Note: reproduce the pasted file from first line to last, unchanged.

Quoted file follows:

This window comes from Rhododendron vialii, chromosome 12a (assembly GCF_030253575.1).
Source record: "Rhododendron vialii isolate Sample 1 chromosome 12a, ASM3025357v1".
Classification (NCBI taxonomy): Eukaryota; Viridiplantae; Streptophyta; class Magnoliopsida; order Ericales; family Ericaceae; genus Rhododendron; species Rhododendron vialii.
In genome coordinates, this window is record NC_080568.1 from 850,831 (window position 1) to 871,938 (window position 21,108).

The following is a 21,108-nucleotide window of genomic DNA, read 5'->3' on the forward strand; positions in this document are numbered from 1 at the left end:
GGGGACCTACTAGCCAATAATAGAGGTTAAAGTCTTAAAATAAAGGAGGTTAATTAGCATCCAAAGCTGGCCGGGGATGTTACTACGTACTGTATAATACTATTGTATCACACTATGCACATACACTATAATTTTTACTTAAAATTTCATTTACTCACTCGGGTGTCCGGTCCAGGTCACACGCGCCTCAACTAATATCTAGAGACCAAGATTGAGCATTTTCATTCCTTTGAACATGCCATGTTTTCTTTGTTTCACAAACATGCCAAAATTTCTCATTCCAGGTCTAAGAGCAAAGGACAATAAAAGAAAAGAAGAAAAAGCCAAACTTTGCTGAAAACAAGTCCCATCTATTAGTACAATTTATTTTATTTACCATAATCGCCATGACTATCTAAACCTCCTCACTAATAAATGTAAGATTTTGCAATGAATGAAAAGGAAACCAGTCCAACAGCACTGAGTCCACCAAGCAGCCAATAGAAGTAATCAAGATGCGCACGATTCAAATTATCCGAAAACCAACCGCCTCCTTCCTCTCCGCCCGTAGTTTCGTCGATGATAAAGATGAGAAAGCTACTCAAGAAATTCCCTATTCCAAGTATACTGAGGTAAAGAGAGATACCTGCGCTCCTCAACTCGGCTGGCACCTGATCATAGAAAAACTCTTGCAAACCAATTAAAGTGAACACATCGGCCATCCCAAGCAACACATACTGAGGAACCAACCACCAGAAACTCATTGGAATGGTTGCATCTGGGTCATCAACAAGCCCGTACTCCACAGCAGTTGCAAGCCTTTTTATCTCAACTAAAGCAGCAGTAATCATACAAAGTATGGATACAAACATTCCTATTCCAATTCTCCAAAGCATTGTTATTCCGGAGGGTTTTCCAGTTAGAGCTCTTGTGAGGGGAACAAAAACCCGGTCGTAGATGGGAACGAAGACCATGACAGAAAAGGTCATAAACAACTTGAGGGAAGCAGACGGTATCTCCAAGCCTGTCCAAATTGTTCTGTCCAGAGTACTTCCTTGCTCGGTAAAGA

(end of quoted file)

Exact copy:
This window comes from Rhododendron vialii, chromosome 12a (assembly GCF_030253575.1).
Source record: "Rhododendron vialii isolate Sample 1 chromosome 12a, ASM3025357v1".
Classification (NCBI taxonomy): Eukaryota; Viridiplantae; Streptophyta; class Magnoliopsida; order Ericales; family Ericaceae; genus Rhododendron; species Rhododendron vialii.
In genome coordinates, this window is record NC_080568.1 from 850,831 (window position 1) to 871,938 (window position 21,108).

The following is a 21,108-nucleotide window of genomic DNA, read 5'->3' on the forward strand; positions in this document are numbered from 1 at the left end:
GGGGACCTACTAGCCAATAATAGAGGTTAAAGTCTTAAAATAAAGGAGGTTAATTAGCATCCAAAGCTGGCCGGGGATGTTACTACGTACTGTATAATACTATTGTATCACACTATGCACATACACTATAATTTTTACTTAAAATTTCATTTACTCACTCGGGTGTCCGGTCCAGGTCACACGCGCCTCAACTAATATCTAGAGACCAAGATTGAGCATTTTCATTCCTTTGAACATGCCATGTTTTCTTTGTTTCACAAACATGCCAAAATTTCTCATTCCAGGTCTAAGAGCAAAGGACAATAAAAGAAAAGAAGAAAAAGCCAAACTTTGCTGAAAACAAGTCCCATCTATTAGTACAATTTATTTTATTTACCATAATCGCCATGACTATCTAAACCTCCTCACTAATAAATGTAAGATTTTGCAATGAATGAAAAGGAAACCAGTCCAACAGCACTGAGTCCACCAAGCAGCCAATAGAAGTAATCAAGATGCGCACGATTCAAATTATCCGAAAACCAACCGCCTCCTTCCTCTCCGCCCGTAGTTTCGTCGATGATAAAGATGAGAAAGCTACTCAAGAAATTCCCTATTCCAAGTATACTGAGGTAAAGAGAGATACCTGCGCTCCTCAACTCGGCTGGCACCTGATCATAGAAAAACTCTTGCAAACCAATTAAAGTGAACACATCGGCCATCCCAAGCAACACATACTGAGGAACCAACCACCAGAAACTCATTGGAATGGTTGCATCTGGGTCATCAACAAGCCCGTACTCCACAGCAGTTGCAAGCCTTTTTATCTCAACTAAAGCAGCAGTAATCATACAAAGTATGGATACAAACATTCCTATTCCAATTCTCCAAAGCATTGTTATTCCGGAGGGTTTTCCAGTTAGAGCTCTTGTGAGGGGAACAAAAACCCGGTCGTAGATGGGAACGAAGACCATGACAGAAAAGGTCATAAACAACTTGAGGGAAGCAGACGGTATCTCCAAGCCTGTCCAAATTGTTCTGTCCAGAGTACTTCCTTGCTCGGTAAAGA